I do not mean to be simply snarky about the Republican tip of the hat to theocracy.  There is obviously something to be said for the idea of a limited state, and it is certainly the case that many have looked to religious sources for a sense of what those limits are.  But I do wonder how any serious person who also professes to take religion seriously can possibly "endorse" the candidacy of a sociopathic ignoramus like Donald J. Trump.  

The fact is that three of the four candidates, Hillary Clinton, Tim Kaine, and Mike Pence, are genuinely religious.  She is a serious Methodist, whose "slogan," "Do all the good you can...." is usually attributed to John Wesley and is the foundation of Methodist intervention in the world, including anti-slavery.  [Just to anticipate some of the comments:  Anyone who denies this aspect of Secretary Clinton is simply stunningly ignorant of her actual reality as a human being.  One might view interventionist Methodism as dangerous, but that is entirely different from denying the reality as deeply serious religious person.]   Kaine, by all accounts, is a serious "social justice Catholic," like, one might say, Pope Francis, and Pence is a born-again Evangelical whose primary identity, he has told us, is as a Christian.  I see no reason to doubt that his religious views help to explain some of his political positions, including his adamant opposition to any and all abortions.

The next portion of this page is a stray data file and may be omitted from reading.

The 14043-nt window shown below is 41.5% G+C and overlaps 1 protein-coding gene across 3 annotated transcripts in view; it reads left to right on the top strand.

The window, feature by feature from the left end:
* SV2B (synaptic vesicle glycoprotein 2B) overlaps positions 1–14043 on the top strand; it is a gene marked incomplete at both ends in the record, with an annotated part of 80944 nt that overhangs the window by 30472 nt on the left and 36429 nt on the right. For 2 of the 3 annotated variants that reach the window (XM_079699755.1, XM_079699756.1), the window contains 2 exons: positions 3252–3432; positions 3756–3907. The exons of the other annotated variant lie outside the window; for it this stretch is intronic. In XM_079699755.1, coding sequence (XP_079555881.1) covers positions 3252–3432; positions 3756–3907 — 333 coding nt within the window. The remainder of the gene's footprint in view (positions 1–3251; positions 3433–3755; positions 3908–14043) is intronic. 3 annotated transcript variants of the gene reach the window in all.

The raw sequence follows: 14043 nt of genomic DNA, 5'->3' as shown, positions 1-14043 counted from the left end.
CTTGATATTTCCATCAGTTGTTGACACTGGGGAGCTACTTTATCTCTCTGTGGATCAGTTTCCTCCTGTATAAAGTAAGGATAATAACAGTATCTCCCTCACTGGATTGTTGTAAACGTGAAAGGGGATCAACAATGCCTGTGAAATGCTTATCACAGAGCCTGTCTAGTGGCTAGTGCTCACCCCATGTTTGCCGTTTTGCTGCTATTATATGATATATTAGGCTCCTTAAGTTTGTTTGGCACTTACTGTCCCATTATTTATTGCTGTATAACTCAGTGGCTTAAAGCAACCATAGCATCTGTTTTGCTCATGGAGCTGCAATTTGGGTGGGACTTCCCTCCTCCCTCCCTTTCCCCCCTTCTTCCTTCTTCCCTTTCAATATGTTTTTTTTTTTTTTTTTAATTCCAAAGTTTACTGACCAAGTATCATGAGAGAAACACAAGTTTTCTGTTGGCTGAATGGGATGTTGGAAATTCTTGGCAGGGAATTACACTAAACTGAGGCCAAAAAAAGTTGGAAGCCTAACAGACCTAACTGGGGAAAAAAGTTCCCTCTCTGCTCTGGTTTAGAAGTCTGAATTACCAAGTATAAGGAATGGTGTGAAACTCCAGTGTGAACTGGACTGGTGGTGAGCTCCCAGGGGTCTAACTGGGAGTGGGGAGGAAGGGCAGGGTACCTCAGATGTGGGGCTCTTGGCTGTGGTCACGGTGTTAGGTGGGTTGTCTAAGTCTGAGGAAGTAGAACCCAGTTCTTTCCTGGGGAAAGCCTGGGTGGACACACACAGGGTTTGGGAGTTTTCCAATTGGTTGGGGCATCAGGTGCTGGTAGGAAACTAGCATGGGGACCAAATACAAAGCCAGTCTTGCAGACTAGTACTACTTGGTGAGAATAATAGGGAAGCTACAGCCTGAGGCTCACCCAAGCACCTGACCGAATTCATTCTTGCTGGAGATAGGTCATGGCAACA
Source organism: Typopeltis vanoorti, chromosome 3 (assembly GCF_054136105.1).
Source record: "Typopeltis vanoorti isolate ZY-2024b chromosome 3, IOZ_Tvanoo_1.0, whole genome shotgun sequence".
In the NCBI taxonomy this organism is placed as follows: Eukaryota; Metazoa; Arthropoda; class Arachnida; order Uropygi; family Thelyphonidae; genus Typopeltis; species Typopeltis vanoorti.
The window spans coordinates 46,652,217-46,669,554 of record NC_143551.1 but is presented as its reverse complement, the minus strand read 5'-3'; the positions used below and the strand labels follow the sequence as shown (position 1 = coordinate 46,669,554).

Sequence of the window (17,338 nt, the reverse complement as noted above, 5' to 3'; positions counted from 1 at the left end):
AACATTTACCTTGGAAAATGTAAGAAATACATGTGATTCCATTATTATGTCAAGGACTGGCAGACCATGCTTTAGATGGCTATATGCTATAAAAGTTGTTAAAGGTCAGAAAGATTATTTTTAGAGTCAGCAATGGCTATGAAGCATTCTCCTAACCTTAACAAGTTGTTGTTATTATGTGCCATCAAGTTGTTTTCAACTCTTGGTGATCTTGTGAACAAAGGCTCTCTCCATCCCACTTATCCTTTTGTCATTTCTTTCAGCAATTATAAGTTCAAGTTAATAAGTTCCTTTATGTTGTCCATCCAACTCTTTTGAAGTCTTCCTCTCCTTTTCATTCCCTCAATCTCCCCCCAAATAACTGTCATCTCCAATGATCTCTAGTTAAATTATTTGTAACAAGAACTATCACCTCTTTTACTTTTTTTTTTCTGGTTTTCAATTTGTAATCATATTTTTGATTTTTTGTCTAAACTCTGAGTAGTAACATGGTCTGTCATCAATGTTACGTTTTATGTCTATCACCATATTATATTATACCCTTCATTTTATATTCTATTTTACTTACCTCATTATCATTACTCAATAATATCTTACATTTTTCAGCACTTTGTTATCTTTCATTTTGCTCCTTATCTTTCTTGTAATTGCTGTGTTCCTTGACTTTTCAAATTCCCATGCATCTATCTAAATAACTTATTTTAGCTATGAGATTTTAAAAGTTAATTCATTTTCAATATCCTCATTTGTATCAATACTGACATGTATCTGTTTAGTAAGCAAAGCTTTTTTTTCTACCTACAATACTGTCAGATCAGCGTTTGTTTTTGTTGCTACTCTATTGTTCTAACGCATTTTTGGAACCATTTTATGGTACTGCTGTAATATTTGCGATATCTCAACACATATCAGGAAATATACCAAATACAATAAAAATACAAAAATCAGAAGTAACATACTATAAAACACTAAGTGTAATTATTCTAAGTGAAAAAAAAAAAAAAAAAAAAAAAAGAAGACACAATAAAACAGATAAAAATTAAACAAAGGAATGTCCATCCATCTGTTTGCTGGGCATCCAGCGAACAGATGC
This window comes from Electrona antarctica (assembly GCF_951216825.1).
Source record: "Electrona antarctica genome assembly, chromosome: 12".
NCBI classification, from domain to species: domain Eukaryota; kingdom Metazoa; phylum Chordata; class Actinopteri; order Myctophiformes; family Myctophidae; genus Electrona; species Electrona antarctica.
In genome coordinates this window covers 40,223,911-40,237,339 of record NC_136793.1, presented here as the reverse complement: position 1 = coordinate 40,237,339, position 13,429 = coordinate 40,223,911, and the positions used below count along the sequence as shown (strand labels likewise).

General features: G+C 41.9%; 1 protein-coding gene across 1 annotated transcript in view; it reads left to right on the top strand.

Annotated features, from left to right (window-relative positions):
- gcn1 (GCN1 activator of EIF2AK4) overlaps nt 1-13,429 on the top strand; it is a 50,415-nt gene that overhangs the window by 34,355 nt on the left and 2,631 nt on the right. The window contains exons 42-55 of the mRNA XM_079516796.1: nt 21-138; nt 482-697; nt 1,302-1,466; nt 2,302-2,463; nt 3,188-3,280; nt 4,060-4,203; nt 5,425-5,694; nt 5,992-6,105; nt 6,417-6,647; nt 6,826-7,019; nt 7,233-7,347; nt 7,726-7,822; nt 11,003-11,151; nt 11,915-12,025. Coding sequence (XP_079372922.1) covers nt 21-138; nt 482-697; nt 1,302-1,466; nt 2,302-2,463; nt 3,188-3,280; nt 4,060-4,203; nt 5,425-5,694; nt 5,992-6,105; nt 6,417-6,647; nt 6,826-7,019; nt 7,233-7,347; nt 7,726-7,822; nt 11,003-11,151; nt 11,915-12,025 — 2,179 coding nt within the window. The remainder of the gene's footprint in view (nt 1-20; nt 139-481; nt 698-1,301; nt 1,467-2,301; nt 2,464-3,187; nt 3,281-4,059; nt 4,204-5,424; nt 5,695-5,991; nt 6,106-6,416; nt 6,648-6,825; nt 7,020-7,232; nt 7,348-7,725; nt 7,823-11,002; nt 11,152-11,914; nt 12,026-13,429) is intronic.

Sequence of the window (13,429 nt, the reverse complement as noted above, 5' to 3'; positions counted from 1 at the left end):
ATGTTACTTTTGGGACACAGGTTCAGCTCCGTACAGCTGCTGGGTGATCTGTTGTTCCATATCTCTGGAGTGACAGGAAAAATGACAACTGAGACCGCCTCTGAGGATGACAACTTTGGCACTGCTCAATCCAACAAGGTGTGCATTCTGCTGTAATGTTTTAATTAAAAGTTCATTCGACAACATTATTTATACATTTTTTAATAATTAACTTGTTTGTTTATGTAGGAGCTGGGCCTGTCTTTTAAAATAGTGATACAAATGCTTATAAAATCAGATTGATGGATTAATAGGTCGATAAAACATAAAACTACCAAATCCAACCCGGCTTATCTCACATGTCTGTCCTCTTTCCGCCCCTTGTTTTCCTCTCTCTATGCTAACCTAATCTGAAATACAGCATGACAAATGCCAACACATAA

Are we heartened or disheartened by the religiosity of the three candidates?  Or do we celebrate, if nothing else, the fact that Trump felt no political duty to make any bow to religion in his speech?  I don't recall that he even bothered to end with the now ritual request for God's blessing on the U.S.  One did hear the Rolling Stones great song about not always getting what you want.  May I respectfully suggest that the more appropriate song for Donald Trump's investiture as the new leader of the Republican Party would be "Sympathy for the Devil"?